TWO INTERVIEWS FOR THE AMERICAN LAWYER

1. Will More Antitrust Investigations Mean More Work for Lawyers? 

Priti Patnaik,  July 17, 2009, The American Lawyer (AmLawDaily.com), New York

Last week, the Department of Justice announced plans to formally review the business practices of the major telecommunications companies, probing into such issues as handset exclusivity contracts by major players like Verizon and AT&T. After reading the news, we decided to call Jay Himes, partner at Labaton Sucharow and cochair of the firm’s antitrust practice group. Before joining the firm, Himes spent seven years as chief of the antitrust bureau in the New York Attorney General’s office. In that time, Himes oversaw several high profile antitrust cases, including actions against big name drug manufacturers like Hoechst (Aventis) and Bristol-Myers Squibb for colluding with generic drug companies over the marketing of low-priced generic drugs. The bureau, under Hines’s leadership, secured its two largest antitrust civil penalty recoveries ever achieved under New York State’s antitrust statute. Himes also was the chief representative for New York State in the negotiations that led to the settlement of the U.S. government’s landmark antitrust case against Microsoft in 2001.

Himes spoke with The Am Law Daily about a seeming resurgence of antitrust investigations, and what this means for the companies being investigated and the antitrust bar.

Is there good reason for the US Department of Justice to be conducting a review for all areas of the telecom industry from land-line voice and broadband service to wireless, when no single company has a monopoly?

I would not quarrel with the notion that investigation of practices in the telecom industry is appropriate. Last mile problems still exist despite the Telecom Act and the efforts of Congress. The test for the Department of Justice is not simply whether any single firm holds a monopoly, but whether the marketplace is performing in a competitive fashion.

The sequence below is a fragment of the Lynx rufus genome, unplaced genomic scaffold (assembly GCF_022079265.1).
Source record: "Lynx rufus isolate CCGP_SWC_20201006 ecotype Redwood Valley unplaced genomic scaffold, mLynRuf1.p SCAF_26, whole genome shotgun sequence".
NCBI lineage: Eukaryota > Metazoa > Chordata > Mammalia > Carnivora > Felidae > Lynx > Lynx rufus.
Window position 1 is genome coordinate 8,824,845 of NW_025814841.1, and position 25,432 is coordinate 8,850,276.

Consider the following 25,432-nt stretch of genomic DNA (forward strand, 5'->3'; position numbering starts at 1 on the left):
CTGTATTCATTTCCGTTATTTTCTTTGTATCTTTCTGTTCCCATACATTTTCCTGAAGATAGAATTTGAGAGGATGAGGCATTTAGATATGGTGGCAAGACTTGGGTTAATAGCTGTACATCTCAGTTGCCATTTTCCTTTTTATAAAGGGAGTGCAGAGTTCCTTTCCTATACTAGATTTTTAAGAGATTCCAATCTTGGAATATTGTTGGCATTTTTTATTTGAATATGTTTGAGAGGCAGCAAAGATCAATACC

Antitrust chief Christine Varney, shortly after her Senate confirmation in April, announced plans to step up government efforts to police monopolistic and anticompetitive practices. Is there any danger in this?

I am not concerned that the government wants to step up its investigations or enforcement. The Bush administration was certainly less than enthusiastic about investigating the practices of dominant or monopolistic companies.

Did that hurt innovation?

People debate how much monopolists like to innovate. But innovation is not the foremost objective of a monopolist. To the contrary, innovation comes from young and hungry firms that don’t have a commanding position. Some say that acquiring a monopoly position gives a company an opportunity to charge super competitive prices that allow them to develop a war chest to support research and development. I don’t agree. I think monopolists become lethargic. Experience teaches us that.

Previous antitrust cases have shaped the telecom industry as it exists today. How might this new initiative change things?

The industry still has some acute competition problems, despite the AT&T antitrust case in 1984 [that ultimately broke up Ma Bell] and the subsequent legislation passed by Congress. [The Telecommunications Act of 1996 was passed following the breakup and was designed, in part, to encourage competitive entry into local phone markets.] But many would say that the course of events since the legislation has not been as good as people would have hoped. In recent years, there’s been a reconsolidation of the major telecommunications companies, including the  Verizon-MCI merger a couple years ago, the AT&T-SBC merger, and the AT&T BellSouth merger. That is not a good development.